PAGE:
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Tampa One of "Cities That Wouldn't Exist Without Air Conditioning"

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Steve Newborn
/
WUSF

As U.S. cities are experiencing some of the warmest temperatures on record, it's easy to take for granted the ability to feel almost instant relief from oppressive heat with the push of a button or the flip of a switch. Today about 87 percent of U.S. households have an air conditioning unit.  

But at the turn of the 20th century, when Willis Carrier of New York invented the first modern electrical air conditioning unit, the goal wasn't to keep homes and offices cool on hot summer days. Rather, the device became popular with industries from textiles to cotton to tobacco. It wasn't until some decades later that human comfort became an important use, especially in the South; first with air-conditioned movie theaters and then in department stores.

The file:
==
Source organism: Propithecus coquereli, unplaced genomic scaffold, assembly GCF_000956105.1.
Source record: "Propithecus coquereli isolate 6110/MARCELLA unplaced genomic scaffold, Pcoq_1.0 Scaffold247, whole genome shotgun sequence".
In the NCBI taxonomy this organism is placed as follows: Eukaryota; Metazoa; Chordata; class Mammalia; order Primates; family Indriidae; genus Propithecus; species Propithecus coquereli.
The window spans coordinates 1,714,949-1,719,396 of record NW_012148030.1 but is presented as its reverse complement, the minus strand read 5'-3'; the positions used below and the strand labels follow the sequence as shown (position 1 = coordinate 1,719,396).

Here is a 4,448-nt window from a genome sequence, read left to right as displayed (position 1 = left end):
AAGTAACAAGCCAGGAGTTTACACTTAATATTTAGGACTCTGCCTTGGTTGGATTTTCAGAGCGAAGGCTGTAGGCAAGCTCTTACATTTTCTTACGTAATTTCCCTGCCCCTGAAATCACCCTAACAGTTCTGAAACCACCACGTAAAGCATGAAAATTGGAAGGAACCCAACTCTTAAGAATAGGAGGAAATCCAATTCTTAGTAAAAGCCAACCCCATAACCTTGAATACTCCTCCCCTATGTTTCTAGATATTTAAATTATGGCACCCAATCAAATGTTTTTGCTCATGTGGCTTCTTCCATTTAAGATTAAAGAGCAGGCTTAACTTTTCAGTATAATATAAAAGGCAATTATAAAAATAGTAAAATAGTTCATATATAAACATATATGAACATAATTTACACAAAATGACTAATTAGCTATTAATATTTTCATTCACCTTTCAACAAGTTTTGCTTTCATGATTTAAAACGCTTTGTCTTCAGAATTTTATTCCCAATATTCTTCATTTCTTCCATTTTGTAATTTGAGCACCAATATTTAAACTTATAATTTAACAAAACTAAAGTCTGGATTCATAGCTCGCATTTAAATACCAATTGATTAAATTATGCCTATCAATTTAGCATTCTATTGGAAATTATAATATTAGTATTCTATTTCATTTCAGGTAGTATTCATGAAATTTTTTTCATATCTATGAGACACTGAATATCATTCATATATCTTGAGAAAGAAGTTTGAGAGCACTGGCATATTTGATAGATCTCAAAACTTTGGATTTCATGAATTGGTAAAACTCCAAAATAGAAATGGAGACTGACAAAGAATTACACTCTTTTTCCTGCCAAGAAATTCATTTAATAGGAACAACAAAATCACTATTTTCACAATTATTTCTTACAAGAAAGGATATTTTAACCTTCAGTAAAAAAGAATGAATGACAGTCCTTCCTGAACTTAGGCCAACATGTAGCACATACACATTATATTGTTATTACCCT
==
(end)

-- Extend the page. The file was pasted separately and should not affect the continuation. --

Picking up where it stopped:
It wasn't until the beginning of World War II that homes in southern U.S. cities began using air conditioning units. By 1955, one in every 22 American homes had air conditioning. In the South, that number was about 1 in 10, according to the historian Raymond Arsenault [PDF]. Since this increase in air conditioning use, many of these Southern cities experienced a population boom.

The Atlantic Cities magazine is reporting that Tampa is number three on the list of U.S. cities that owe their postwar explosive growth to the humble air conditioner.  (Not surprisingly, Florida cities dominate the list. Miami claims the number one spot; Orlando clicks in at number four.)